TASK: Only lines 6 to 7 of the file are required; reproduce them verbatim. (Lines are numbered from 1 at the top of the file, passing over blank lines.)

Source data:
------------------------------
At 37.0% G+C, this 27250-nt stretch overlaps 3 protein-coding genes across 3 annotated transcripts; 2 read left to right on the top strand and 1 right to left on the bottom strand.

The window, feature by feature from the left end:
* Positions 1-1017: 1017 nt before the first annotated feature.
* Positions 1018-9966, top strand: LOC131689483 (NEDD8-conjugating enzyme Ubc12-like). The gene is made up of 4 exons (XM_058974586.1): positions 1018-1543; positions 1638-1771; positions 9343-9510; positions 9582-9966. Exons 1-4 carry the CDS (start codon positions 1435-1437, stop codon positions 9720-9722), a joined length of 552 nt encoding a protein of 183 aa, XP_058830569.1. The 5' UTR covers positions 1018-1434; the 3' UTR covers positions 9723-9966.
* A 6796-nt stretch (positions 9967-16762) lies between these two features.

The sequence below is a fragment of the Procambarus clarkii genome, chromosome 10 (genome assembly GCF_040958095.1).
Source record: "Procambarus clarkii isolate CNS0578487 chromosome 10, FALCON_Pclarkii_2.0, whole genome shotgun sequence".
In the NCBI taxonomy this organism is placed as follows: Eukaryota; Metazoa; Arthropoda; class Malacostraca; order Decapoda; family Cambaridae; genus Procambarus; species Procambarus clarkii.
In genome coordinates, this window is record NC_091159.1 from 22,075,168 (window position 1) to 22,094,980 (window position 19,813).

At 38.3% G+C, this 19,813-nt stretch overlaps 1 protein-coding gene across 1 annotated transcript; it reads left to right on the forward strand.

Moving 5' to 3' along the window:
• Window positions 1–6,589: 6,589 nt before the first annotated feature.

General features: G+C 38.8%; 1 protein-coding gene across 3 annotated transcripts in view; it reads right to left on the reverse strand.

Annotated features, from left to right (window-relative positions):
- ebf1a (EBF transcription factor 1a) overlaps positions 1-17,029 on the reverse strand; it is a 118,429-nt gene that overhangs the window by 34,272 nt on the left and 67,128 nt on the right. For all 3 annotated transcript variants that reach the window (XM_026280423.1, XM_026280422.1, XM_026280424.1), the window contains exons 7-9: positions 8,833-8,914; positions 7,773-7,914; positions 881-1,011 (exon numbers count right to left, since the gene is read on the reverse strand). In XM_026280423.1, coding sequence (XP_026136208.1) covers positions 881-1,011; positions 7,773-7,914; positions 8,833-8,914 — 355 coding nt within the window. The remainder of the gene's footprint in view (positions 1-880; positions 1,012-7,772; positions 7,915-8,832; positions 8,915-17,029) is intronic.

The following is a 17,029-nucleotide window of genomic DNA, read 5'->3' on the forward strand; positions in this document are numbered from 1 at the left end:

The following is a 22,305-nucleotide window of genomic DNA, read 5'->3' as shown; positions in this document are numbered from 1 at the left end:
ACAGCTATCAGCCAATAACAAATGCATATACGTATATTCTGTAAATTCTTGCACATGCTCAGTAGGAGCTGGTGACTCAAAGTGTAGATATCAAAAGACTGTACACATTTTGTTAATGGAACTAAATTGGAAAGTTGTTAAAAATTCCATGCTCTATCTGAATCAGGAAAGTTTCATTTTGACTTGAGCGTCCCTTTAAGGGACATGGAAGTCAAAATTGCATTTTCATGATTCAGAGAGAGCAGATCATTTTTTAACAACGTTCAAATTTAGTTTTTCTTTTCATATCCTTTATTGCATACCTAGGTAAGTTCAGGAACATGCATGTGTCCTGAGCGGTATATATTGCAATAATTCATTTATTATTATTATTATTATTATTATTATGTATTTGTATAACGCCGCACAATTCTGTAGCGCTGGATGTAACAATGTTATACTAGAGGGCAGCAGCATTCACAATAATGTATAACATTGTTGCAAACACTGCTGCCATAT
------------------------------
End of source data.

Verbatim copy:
The sequence below is a fragment of the Procambarus clarkii genome, chromosome 10 (genome assembly GCF_040958095.1).
Source record: "Procambarus clarkii isolate CNS0578487 chromosome 10, FALCON_Pclarkii_2.0, whole genome shotgun sequence".